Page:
Posted by Jeff Id on September 23, 2010
People send me stuff. This link is to a critique of the McShane and Wyner paper by Schmidt, Mann and Rutherford. Now I’m not a big fan of MW10, it is just another method for crushing historic variance in favor of present time – hockeystickinator. There was an additional critique by Tingley. Unfortunately, I’m required to work for a living and won’t be able to do complete justice to these comments right now and my laptop, and internet died last night. Both – seriously both, unprecedented for sure. I’ll do my best to post some things but it is going to cut into my time on line dramatically. Anyway, the team likes to pretend that all the demonstrations that Mann’s hockeysticks are junk math, simply don’t exist.
The first point I have to highlight is from SMR comment:
We deal first with the issue of data quality. In the frozen 1000 AD network of 95
proxy records used by MW, 36 tree-ring records were not used by M08 due to their
failure to meet objective standards of reliability. These records did not meet the minimal
replication requirement of at least 8 independent contributing tree cores (as described in
the Supplemental Information of M08). That requirement yields a smaller dataset of 59
proxy records back to AD 1000 as clearly indicated in M08. MW’s inclusion of the
additional poor quality proxies has a material affect on the reconstructions, inflating the
level of peak apparent Medieval warmth, particularly in their featured “OLS PC10”
[K=10 PCs of the proxy data used as predictors of instrumental mean NH land
I have no clue why more cores need to be used to ‘accept’ data. It has all got a very weak signal anyway (if at all) why not use more of it? So Mann uses an arbitrary 8 core minimum for his selection – it’s still arbitrary and has no statistical meaning, I think it just makes them mad that the medieval period isn’t as flattened as the demonstrably very lossy Mann08 methods of picking preferred data.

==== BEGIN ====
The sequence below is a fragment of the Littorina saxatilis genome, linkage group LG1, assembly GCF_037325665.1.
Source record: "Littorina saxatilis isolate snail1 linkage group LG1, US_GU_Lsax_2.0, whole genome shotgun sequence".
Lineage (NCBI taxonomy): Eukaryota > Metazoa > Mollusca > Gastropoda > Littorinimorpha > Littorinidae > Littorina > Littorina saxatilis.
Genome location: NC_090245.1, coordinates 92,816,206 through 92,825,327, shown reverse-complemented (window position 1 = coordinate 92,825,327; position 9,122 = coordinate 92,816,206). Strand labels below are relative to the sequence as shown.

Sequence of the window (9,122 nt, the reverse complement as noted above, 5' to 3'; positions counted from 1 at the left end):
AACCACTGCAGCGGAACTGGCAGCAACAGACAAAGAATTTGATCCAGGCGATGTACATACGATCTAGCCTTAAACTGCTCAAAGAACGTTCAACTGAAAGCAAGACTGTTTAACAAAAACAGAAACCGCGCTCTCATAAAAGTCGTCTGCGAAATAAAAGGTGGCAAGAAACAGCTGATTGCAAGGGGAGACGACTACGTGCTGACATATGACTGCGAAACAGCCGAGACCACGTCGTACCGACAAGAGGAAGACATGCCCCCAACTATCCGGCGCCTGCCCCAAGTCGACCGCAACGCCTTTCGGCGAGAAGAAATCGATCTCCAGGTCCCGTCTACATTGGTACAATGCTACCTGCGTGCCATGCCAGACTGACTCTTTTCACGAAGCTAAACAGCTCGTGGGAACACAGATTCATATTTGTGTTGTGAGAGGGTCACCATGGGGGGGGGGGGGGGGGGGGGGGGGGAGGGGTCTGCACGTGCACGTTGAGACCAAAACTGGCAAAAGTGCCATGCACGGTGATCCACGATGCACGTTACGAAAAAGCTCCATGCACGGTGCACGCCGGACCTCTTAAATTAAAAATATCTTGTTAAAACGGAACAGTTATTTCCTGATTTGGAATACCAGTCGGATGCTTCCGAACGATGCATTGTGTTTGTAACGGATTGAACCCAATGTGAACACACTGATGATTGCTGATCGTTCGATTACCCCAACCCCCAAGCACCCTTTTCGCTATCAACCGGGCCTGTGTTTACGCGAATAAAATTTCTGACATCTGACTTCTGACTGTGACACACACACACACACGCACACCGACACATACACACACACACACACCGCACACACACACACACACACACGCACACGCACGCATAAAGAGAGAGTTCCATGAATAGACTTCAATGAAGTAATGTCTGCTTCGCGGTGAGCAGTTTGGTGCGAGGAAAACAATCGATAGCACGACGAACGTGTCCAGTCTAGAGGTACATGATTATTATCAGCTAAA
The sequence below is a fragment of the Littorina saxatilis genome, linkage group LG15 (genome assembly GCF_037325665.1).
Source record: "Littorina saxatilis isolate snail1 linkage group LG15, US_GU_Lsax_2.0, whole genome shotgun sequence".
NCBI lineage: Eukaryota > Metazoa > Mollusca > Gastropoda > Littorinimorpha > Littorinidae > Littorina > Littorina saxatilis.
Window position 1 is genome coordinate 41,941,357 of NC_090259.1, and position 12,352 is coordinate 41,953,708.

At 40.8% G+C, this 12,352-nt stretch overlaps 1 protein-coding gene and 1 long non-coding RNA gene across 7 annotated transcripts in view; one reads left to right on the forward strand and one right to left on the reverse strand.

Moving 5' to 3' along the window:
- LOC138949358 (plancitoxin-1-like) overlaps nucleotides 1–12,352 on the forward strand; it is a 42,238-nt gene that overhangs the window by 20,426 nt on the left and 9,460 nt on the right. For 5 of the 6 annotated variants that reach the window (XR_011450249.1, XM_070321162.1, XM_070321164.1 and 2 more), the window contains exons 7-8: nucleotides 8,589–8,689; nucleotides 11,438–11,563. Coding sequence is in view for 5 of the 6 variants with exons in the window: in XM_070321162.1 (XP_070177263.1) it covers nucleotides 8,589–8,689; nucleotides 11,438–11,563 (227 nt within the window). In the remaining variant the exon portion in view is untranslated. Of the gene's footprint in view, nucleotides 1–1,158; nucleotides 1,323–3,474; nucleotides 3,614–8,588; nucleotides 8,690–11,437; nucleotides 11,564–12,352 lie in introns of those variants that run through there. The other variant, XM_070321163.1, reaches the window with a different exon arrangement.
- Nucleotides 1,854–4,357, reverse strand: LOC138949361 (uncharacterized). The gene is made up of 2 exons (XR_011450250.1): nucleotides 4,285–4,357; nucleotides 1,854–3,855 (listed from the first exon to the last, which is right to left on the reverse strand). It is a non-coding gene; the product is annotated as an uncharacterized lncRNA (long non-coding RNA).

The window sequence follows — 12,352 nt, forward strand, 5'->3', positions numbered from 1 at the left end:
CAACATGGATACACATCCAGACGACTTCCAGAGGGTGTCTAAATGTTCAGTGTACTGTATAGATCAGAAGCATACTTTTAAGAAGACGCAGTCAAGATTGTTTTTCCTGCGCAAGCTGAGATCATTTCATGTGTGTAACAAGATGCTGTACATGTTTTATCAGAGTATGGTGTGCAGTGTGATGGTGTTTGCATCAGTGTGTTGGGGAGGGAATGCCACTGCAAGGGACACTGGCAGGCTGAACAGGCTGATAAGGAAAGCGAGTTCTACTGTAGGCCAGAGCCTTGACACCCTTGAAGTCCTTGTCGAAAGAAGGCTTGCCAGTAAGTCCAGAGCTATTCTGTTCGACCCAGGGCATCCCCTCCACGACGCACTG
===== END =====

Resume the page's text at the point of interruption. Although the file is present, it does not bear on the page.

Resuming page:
Later they write
The MW “OLS PC10” reconstruction has greater peak apparent Medieval warmth
in comparison with M08 or any of a dozen similar hemispheric temperature
reconstructions (Jansen et al., 2007). That additional warmth, as shown above, largely
disappears with the use of the more appropriate dataset. Using their reconstruction, MW
nonetheless still found recent warmth to be unusual in a long-term context: they estimate
an 80% probability that the decade 1997-2006 is warmer than any other for at least the
past 1000 years.
Of course it shows a hockey stick, that is what the methods create from even random data. Do these people really believe what they write? That is the point guys.
However K=10 principal components is almost certainly too large, and the
resulting reconstruction likely suffers from statistical over-fitting. Objective selection
criteria applied to the M08 AD 1000 proxy network (see Supplementary Figure S4), as
well as independent “pseudoproxy” analyses discussed below, favor retaining only K=4
(“OLS PC4” in the terminology of MW). Using this reconstruction , we observe a very
close match (e.g. Figure 1a) with the relevant M08 reconstruction and we calculate